Amongst the food centre’s many iconic stalls, Outram Park Roasted Meats offers a delectable selection of Cantonese-style char siew, roast duck, and roast pork served with rice.

“Roasted meats, rice…queuing up, getting yelled at by the hawker—this is all part and parcel of being a proud Singaporean,” Rebecca mused.

Outram Park Roasted Meats | #02-14 Chinatown Complex Food Centre, 335 Smith Street, Singapore 050335

After a hearty meal, visit 115 Tang Shui (a short walk from Outram Park Roasted Meats), a quaint stall serving up traditional desserts made the old-fashioned way. Founded by Madam Wong Len Chen in 1966 on Temple Street, the stall is now helmed by her son Tommy Toh. His youngest son, Fabian, has also picked up the tradition to carry on her legacy.

“Everything here is prepared by hand with all-natural ingredients and no preservatives. They are super traditional, which I love,” Rebecca said.

According to Mr Toh, preparation work begins as early as 1.30 am. Ingredients are de-shelled by hand and ground using a motorised stone grinder that has been with the family for 50 years.

Featuring an extensive lineup of permanent menu items as well as a weekly roster of daily specials, 115 Tang Shui offers classics like sesame paste, peanut paste, almond paste and walnut paste, which they encourage customers to mix and match in a bowl.

They are also known for the fragrant herb green bean soup which features rue, a herb that was widely used for hot desserts in the past, but difficult to acquire nowadays. 

115 Tang Shui | #02-206 Chinatown Complex Food Centre, 335 Smith Street, Singapore 050335 |

4. Golden Dragon Store

Tucked away on the second level of People’s Park Centre, Golden Dragon Store offers handicraft supplies for all kinds of hobbies from knitting to crocheting.

“I used to come here a lot when I was a fashion student at Lasalle College of the Arts, and I think this is where my obsession with crafts started,” Rebecca said.

Opened in 1949, Golden Dragon Store is a favourite amongst handicraft enthusiasts, and you can sometimes spot hobbyists asking the experienced staff for advice on materials or sewing tips. The store also conducts craft workshops, but if you’re like Rebecca, you can also pick up a hobby through the Internet.

I picked up knitting from Youtube a couple of years ago. Back in Manila, I didn’t have a very strong internet connection, so I would just knit at home by myself to pass the time and it’s very therapeutic.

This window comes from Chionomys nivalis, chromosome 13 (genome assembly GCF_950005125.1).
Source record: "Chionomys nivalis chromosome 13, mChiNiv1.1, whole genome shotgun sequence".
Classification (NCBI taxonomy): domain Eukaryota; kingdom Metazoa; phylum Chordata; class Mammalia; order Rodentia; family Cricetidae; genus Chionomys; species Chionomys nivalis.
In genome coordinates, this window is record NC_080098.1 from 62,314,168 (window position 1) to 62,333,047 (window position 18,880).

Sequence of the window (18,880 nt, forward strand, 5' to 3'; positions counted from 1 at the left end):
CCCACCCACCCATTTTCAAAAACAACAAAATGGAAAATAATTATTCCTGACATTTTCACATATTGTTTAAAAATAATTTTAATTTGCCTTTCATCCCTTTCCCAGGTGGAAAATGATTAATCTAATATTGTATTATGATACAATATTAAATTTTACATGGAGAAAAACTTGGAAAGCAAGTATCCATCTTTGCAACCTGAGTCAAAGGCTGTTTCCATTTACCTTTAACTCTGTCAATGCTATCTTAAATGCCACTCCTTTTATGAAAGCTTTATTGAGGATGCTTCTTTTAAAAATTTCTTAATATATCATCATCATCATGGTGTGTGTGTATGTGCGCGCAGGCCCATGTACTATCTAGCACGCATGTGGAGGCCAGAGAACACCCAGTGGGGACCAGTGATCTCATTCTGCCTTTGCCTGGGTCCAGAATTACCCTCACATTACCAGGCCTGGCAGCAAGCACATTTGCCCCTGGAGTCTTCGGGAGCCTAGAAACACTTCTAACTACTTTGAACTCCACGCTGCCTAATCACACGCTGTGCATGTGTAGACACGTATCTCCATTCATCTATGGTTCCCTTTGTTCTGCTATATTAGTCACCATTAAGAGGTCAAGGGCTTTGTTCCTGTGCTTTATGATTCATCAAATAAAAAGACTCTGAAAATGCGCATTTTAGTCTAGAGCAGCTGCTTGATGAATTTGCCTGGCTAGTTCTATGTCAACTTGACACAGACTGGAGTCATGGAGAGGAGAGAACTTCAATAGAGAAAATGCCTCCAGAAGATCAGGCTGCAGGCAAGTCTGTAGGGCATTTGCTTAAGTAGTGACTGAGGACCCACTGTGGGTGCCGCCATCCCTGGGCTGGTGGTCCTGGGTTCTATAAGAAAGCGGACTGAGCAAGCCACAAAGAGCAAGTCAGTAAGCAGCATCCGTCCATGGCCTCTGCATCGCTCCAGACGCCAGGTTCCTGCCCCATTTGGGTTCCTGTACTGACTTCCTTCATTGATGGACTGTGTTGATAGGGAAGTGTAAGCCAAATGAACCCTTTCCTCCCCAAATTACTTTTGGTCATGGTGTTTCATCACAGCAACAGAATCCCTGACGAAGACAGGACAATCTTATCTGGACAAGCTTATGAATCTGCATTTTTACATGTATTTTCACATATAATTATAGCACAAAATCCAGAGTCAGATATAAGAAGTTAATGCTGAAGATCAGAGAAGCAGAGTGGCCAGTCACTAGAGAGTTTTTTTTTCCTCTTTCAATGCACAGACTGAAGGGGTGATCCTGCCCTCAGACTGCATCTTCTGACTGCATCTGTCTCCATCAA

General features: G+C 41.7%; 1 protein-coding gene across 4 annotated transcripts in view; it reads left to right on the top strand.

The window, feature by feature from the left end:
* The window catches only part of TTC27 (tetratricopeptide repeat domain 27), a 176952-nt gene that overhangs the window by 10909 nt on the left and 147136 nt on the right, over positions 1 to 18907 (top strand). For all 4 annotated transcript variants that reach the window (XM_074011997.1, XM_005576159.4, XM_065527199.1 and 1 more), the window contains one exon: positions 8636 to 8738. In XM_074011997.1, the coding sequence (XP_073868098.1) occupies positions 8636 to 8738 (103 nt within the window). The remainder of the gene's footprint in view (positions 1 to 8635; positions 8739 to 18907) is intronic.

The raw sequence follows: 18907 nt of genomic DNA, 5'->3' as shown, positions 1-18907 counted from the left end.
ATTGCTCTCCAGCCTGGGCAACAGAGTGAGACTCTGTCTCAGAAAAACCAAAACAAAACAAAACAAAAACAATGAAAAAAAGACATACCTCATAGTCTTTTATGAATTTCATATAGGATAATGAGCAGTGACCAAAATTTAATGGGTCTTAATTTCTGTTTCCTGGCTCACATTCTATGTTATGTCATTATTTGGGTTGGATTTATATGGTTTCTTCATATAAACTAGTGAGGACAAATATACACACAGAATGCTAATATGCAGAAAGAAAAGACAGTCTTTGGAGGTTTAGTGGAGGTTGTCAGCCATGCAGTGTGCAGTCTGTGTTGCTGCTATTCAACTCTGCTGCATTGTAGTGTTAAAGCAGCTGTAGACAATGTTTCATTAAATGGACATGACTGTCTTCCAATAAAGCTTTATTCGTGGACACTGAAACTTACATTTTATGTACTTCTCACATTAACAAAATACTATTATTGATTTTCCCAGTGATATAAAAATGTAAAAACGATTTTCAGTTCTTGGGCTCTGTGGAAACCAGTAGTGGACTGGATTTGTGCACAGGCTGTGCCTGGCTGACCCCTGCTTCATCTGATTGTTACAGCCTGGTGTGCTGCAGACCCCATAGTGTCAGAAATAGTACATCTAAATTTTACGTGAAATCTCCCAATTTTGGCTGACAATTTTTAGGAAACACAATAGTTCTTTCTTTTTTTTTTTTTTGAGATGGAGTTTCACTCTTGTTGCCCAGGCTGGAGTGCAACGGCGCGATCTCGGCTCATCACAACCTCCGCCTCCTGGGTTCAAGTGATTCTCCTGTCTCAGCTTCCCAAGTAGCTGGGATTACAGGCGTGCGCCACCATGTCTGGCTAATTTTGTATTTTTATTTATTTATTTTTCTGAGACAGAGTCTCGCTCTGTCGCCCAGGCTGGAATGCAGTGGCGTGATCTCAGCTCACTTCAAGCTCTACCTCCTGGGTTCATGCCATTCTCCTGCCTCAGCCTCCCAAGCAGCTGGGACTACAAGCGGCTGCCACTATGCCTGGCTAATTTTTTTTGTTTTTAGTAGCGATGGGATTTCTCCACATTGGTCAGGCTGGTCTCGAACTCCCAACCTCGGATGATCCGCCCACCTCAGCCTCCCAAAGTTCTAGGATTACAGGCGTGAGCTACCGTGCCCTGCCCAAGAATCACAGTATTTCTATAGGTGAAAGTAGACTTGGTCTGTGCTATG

—Rebecca Eu

“I also knit on long bus rides, and a couple of weeks ago, I saw someone taking a photo of me. That was super embarrassing,” Rebecca recalled.

“I’m pretty sure floating around on someone’s group chat, there’s a photo of me knitting on the bus. If you took that photo, that was me.”

Golden Dragon Store | #02-51 People's Park Centre, 101 Upper Cross Street, Singapore 058357 |

Tatler Asia

5. Restaurant Ibid

Housed within a traditional shophouse in the Boat Quay conservation area, Restaurant Ibid is a contemporary Chinese restaurant co-founded and helmed by MasterChef Asia 2015 winner Woo Wai Leong. It was listed in the Michelin Guide Singapore 2019.

“I’ve actually been a beneficiary of [Wai Leong’s] cooking from a very young age because we grew up together. He’s a very good friend of my brother’s, and I remember them doing crazy things in the kitchen when they were teenagers and I was still very small,” Rebecca said.

On the dinner menu when we visited was the Australian Wagyu Short Rib, served with slow-cooked garlic purée and Sarawak white pepper; youmaicai finished in kaffir like zest, and veal jus infused with ginseng.

Rebecca also revealed that she had a stint at Chef Woo’s pop-up restaurant, A Meeting of the Minds.

“This is actually something that they served during the same dinner service, and I’m so glad that it has become a classic Ibid dish.”

“We kept the spirit going. That one meal built the format for what Restaurant Ibid is today, but we’ve always changed up the components," the chef said.

“It’s really not about cooking modern Chinese or modern Asian, but about understanding three things—tasty food, happy colleagues, and happy guests."

Restaurant Ibid | 18 North Canal Road, Singapore 048830 |


Glitzy Fingers: The best way to describe Glitzy Fingers is haute couture nail art. I was introduced to Belle (the founder of Glitzy Fingers) by my best friend Christie who routinely does the craziest nail art I've ever seen. The beauty salon next door is run by her mum! Come here for nail extensions and nail art—these technicians are truly the Picassos of our time.

Burnt Ends: This is hands down my favourite restaurant in Singapore. The food is unpretentious, delicious and downright sinful. I was able to get a table there once and I've been fighting my way back in ever since. Book the Chef's Table and try their steak. Chef Dave will not let you leave until you're bursting at the seams.